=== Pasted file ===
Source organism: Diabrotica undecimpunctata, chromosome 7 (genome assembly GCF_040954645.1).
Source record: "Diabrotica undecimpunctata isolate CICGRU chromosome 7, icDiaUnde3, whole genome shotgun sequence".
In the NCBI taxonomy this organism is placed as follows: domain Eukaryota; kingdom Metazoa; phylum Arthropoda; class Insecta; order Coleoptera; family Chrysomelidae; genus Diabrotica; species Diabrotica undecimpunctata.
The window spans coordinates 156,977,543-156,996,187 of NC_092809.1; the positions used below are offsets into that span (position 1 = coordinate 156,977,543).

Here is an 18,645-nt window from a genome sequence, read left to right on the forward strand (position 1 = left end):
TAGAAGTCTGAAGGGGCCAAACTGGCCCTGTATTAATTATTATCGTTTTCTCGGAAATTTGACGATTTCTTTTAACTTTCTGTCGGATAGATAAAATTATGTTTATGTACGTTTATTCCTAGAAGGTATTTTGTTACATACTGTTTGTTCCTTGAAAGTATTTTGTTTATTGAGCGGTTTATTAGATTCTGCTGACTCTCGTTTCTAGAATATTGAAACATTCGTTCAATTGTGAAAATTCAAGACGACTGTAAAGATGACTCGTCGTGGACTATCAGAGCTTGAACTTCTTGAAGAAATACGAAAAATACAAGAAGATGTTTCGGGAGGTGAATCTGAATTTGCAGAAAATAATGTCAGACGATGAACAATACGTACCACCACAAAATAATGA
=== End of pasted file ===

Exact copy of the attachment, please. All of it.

Source organism: Diabrotica undecimpunctata, chromosome 7 (genome assembly GCF_040954645.1).
Source record: "Diabrotica undecimpunctata isolate CICGRU chromosome 7, icDiaUnde3, whole genome shotgun sequence".
In the NCBI taxonomy this organism is placed as follows: domain Eukaryota; kingdom Metazoa; phylum Arthropoda; class Insecta; order Coleoptera; family Chrysomelidae; genus Diabrotica; species Diabrotica undecimpunctata.
The window spans coordinates 156,977,543-156,996,187 of NC_092809.1; the positions used below are offsets into that span (position 1 = coordinate 156,977,543).

Here is an 18,645-nt window from a genome sequence, read left to right on the forward strand (position 1 = left end):
TAGAAGTCTGAAGGGGCCAAACTGGCCCTGTATTAATTATTATCGTTTTCTCGGAAATTTGACGATTTCTTTTAACTTTCTGTCGGATAGATAAAATTATGTTTATGTACGTTTATTCCTAGAAGGTATTTTGTTACATACTGTTTGTTCCTTGAAAGTATTTTGTTTATTGAGCGGTTTATTAGATTCTGCTGACTCTCGTTTCTAGAATATTGAAACATTCGTTCAATTGTGAAAATTCAAGACGACTGTAAAGATGACTCGTCGTGGACTATCAGAGCTTGAACTTCTTGAAGAAATACGAAAAATACAAGAAGATGTTTCGGGAGGTGAATCTGAATTTGCAGAAAATAATGTCAGACGATGAACAATACGTACCACCACAAAATAATGA